The philosophy that has pitted cars against cyclists for the last 40 years is finally dying - LA Times

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Take a ride on downtown L.A.’s first major protected bike lane and you’re rolling over something more than asphalt and paint: the symbolic end to vehicular cycling, an idea that dominated American urban bicycle advocacy for nearly 40 years.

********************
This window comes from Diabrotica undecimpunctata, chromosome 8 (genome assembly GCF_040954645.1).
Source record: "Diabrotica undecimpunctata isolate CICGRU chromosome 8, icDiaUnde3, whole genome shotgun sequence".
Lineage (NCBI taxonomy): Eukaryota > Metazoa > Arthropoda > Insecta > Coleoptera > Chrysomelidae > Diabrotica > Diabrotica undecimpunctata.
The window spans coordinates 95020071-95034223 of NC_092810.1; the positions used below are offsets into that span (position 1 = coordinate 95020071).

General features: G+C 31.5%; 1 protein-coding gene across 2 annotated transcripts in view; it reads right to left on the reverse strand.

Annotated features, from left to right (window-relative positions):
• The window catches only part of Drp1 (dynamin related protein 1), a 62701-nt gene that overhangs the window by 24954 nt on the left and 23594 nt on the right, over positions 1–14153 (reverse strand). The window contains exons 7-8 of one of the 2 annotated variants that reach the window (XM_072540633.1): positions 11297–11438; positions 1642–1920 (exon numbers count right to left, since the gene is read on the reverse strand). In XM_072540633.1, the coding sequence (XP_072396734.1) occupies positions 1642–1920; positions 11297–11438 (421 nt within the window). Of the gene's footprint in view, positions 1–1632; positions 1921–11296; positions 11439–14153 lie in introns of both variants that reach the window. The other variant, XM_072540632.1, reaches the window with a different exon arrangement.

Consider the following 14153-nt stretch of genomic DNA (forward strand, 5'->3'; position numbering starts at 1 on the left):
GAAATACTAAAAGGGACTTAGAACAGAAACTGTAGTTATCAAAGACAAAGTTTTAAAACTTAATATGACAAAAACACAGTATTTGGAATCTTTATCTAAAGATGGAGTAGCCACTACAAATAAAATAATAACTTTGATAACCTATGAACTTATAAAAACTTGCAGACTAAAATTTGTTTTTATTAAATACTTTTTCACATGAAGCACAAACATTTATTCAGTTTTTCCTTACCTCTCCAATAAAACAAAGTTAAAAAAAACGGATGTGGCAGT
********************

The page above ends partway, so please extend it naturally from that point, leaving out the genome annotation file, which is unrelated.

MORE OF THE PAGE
In his influential 1976 book “Effective Cycling,” Californian John Forester argued that cyclists “fare best when they act and are treated as drivers of vehicles.” In Forester’s paradigm, this means cyclists shouldn’t cower in the gutters, but should assert their place in the middle of a lane, where they should be afforded equal treatment by operators of motor vehicles — and the law.

Cyclists and bike lobbyists latched on to Forester’s ideas to the point where the phrase “taking the lane,” became a rallying cry. The law in most places still required cyclists to ride as far to the right as practicable, but adherents of vehicular cycling claimed their space on roads, bravely arm-signalling their left turns.